Wednesday, April 11, 2012

3 Tips for Home-Run Nutrition from the Clubhouse to the Field

Nutrition and hydration demands of baseball and softball players are quite unique. Like many sports, position being played matters. However, many other variables specific to baseball/softball can affect performance nutrition requirements. Here are 3 nutrition tips to assure you don't strike out at the plate.

1. Hydration starts before you step on the field.
In this game, hydration status can be affected by temperature, humidity, travel, game delays, and actual amount of time spent playing. Start hydrating as soon as your feet hit the floor in the morning - put a glass of water next to your bed if that helps. At meals, include foods high in water content (think fruit!). During games, water may not be enough. Innings can last for many minutes, resulting in increased sweating while standing in the open sun. Add some flavored electrolytes (try Nuun tablets) to your water if you sweat enough to have salt crystals on your skin or leave a yellow ring around the neck of your jersey. This is especially important if you are prone to muscle cramping.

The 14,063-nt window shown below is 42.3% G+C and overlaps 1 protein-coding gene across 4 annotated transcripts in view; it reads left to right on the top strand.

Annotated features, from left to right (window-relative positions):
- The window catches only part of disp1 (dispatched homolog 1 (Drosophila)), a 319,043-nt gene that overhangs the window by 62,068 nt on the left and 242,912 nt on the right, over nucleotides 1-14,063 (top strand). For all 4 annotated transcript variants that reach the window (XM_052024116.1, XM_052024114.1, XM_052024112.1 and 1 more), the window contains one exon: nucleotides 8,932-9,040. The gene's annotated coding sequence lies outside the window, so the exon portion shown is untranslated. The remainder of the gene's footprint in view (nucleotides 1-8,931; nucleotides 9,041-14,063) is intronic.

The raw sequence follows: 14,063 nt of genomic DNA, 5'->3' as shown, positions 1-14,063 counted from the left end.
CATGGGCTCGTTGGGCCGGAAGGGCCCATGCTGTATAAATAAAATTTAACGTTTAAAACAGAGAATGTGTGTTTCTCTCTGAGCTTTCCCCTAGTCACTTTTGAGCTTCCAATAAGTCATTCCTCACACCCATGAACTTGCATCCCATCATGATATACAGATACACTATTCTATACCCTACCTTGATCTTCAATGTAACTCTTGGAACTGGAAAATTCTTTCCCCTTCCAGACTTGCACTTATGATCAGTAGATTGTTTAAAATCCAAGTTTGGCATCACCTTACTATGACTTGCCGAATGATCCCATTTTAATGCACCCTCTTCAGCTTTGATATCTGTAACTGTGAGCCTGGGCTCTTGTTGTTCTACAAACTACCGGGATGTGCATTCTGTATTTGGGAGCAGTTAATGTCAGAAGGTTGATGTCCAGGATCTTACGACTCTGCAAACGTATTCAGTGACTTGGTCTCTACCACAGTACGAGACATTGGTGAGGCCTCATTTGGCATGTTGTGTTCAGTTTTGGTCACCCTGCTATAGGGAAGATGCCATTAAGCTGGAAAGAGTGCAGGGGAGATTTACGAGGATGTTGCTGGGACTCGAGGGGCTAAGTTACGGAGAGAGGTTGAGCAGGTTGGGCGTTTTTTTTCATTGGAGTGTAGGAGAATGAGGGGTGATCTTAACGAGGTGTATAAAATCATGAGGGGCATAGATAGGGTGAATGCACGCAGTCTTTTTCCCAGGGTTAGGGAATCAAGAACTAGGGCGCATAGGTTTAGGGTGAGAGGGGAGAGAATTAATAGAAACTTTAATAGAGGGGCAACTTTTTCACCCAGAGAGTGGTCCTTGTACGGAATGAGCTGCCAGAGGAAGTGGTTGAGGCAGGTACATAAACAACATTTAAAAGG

2. Assess those dug-out snacks.
While it is important to have snacks available in the dug-out for replenishing energy, take a close look at what you currently choose. While sunflower seeds are a popular dug-out pasttime, they contain little carb, which is important fast energy for your muscles and brain. This means better focus and reaction time out on the field. Add some dried fruit to those sunflower seeds to get the necessary carb you need. Also, while salty snacks such as potato chips or Cheetos may replenish sodium lost in sweat, they are high in fat and low in nutrients. Fat sits heavy in your stomach and prevents fuel from quickly reaching muscles; this can make you sluggish out on the field. Some great dug-out snacks include peanut butter crackers, granola bars, energy bars (NOT ultra high protein bars), bananas, any other kind of trail mix combination, water, and Gatorade. Be careful choosing trail mix or granola bars with chocolate, which can melt and be messy in the heat.

3. You're not done when the game ends.
After your body plays nine innings, muscles are more than ready for a good post-game meal. Even with snacking during games, refueling within an hour after the game finishes should be your number one concern. As soon as possible, eat an actual meal, consisting of 1/4 plate of each: carbs, protein, fruit, and veggies. If you can get home within an hour, smoothies are a great option, as they both replenish fuel and hydrate. Make sure your smoothies include milk or juice + fruit + spinach (you won't taste it) + tofu or protein powder (EAS is a good protein powder brand). Additional add-ins might be include ground flaxseed, nut butter, honey or agave nectar.

Be Extraordinary,


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